Coming Out

“It’s really very similar to telling one’s parents that one is gay; nobody really knows how homophobic they are until they’re confronted with real homosexuality.”

Question from George:
How should i tell my parents i am an atheist? They’re not religious but they believe. Help please.

You know your parents better than I do, but you’re probably better off than the many young atheists out there who are living with extremely religious parents. Over at Ask the AtheistS, many have told their stories and asked for advice. Some of them are afraid of being disowned, sent to evangelical camps or otherwise severely punished. Advising these people is always difficult; sometimes it seems like the only good option is to wait for adulthood and independence.

Your probably don’t have as much to fear from your folks, though they might still get upset. Faith comes to the forefront of any believer’s mind when it’s threatened. It’s really very similar to telling one’s parents that one is gay; nobody really knows how homophobic they are until they’re confronted with real homosexuality.

If it’s important for you to be truthful with them, there’s no substitute for coming right out and saying it. Be prepared to answer any questions they come back with. You may immediately get the chance to dispel any misconceptions of atheism they might have.

Two other things you might have to deal with:
– They’re not religious and they’ve never had to convert anyone before. If they try their hand at apologetics to win you back, they might not be very good at it. The arguments or questions they use could offend you, or else sound really stupid. That’s when you need to be at your most patient and understanding, and talk them through things.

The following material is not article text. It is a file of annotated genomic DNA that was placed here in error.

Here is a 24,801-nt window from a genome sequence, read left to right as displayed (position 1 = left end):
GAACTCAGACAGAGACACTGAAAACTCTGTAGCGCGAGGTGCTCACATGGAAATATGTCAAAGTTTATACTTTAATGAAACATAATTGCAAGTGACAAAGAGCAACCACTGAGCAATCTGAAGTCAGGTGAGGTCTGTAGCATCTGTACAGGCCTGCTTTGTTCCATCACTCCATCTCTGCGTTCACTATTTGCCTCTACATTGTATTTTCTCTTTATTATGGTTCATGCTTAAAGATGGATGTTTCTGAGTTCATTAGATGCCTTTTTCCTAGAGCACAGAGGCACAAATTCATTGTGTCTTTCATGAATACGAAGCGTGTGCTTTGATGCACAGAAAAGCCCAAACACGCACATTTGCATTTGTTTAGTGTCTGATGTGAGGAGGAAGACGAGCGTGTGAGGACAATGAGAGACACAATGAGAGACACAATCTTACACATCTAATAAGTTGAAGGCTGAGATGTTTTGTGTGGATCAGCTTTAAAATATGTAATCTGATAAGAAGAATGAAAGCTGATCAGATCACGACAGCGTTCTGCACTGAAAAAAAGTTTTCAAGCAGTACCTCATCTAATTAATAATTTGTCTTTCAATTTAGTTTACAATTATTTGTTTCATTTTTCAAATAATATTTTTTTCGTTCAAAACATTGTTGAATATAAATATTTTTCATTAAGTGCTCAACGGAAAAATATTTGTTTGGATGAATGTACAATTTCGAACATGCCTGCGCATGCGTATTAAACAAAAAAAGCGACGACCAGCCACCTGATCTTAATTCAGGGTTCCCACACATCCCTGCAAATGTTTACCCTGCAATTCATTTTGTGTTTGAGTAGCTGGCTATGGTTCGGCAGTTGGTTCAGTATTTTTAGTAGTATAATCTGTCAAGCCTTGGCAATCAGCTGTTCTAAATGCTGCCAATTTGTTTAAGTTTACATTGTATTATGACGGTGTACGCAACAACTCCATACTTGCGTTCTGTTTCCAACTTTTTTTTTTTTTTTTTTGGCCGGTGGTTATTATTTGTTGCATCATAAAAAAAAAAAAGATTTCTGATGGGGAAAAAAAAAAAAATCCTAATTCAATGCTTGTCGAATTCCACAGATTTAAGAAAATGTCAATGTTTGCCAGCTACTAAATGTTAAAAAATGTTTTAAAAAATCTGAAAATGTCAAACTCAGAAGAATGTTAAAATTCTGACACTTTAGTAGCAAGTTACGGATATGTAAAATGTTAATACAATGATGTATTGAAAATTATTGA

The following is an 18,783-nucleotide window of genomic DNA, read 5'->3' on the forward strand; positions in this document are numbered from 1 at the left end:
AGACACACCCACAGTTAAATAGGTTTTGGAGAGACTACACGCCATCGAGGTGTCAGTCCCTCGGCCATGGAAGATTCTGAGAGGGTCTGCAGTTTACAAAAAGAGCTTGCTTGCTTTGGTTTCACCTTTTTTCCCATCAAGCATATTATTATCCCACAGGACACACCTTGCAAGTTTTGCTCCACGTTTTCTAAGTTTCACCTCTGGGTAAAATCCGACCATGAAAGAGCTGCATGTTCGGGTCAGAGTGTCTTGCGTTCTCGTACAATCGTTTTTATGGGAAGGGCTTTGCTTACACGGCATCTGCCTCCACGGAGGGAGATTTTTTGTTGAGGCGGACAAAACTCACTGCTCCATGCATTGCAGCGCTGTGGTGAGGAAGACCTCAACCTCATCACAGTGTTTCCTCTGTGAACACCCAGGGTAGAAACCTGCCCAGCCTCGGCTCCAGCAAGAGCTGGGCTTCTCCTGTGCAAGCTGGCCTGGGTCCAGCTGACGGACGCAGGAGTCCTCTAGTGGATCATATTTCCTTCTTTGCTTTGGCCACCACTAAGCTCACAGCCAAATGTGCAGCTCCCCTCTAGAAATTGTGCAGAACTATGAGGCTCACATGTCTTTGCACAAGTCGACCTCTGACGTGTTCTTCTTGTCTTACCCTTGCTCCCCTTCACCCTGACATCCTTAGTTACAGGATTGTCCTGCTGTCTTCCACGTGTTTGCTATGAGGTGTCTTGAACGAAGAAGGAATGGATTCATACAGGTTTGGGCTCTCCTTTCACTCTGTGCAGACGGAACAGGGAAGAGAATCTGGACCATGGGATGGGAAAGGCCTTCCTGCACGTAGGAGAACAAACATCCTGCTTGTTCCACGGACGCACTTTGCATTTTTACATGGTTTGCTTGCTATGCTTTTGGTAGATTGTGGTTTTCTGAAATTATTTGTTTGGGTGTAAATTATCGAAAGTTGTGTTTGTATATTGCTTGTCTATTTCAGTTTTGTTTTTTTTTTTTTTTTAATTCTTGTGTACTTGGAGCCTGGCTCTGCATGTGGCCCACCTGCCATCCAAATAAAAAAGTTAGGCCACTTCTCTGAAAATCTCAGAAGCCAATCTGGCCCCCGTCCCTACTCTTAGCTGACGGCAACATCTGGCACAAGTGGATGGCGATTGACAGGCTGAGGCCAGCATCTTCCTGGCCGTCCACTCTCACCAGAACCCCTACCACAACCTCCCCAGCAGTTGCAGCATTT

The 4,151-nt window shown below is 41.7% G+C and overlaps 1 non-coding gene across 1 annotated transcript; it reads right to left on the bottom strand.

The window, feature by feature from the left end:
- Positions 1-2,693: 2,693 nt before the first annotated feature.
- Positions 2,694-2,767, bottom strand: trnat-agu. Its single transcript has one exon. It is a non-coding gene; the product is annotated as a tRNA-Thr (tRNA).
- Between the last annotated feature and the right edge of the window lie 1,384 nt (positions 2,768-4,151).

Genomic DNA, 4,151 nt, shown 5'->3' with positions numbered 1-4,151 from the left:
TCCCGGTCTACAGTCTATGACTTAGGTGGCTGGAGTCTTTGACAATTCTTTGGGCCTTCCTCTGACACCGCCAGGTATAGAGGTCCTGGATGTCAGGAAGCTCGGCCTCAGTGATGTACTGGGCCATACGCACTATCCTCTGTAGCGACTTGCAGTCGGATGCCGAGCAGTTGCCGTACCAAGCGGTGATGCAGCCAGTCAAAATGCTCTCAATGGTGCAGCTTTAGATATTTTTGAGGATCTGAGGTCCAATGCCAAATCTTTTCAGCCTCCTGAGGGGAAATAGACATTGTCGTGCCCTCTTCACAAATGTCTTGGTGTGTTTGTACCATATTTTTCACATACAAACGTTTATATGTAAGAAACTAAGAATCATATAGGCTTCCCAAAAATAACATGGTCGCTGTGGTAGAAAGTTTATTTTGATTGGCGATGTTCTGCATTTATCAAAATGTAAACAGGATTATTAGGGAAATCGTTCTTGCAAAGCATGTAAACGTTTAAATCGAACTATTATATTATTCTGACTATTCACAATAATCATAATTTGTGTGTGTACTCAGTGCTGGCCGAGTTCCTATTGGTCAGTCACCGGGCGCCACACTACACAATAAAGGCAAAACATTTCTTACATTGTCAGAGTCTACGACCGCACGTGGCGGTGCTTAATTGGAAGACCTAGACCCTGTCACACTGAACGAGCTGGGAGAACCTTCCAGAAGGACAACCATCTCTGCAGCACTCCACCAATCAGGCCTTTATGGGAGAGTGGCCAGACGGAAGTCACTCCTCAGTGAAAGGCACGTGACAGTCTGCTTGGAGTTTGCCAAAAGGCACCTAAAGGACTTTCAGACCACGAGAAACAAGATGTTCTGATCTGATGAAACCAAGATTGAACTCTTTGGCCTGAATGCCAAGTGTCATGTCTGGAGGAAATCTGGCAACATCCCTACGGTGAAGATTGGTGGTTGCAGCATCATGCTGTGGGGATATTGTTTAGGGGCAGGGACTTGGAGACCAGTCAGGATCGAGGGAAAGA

– Beyond being upset with you, they may be upset with themselves for giving you the kind of upbringing that could produce an atheist. In this case you need to reassure them that they’ve simply raised a boy who knows how to think things through and draw your own conclusions, which will serve you well in life. It’s just that you’ve come to a different conclusion to theirs.

Good luck, and if you go through with it, let us know how it goes. If anyone else has a story of their own “coming out” moment, comment and share it here.


3 thoughts on “Coming Out”

  1. LX

    My first question is not meant to sound snotty, but I am curious to know how many Christian families will send their kids to “Camp Fundie” because that kid claims to be an Atheist? 1 outta 10, 2 outta 10, 3 outta 10?

    I have 2 kids. Believe me when I tell you this, but I would care less about my beliefs being “threatened”. My only concern would be for my kids’ eternity.

    Now having said that, I do feel your advice is honest and fair. Well, except the small problem about there being a God.

    I’m gonna go read some more of your other stuff.

    Peace Brah, feeno

  2. Hey Feeno, nice to see you here.

    I’d say the proportion of kids sent to fundie camps is pretty small, far less than 1 in 10. If nothing else it constitutes an admission by the parents that they haven’t successfully raised their children in Christ. However the camps do exist, and in America each denomination has its own. There at least, it’s always an option.

    If you came up against this sort of thing from your own kids, Feeno, it probably wouldn’t be your personal faith that was threatened, but faith in God in general. You do indeed spring to its defence, on your blog for an obvious example. It’s also very easy to get emotional about something you so treasure. So I would anticipate some chance of upset parents when I’m advising their son.

    Enjoy the site.

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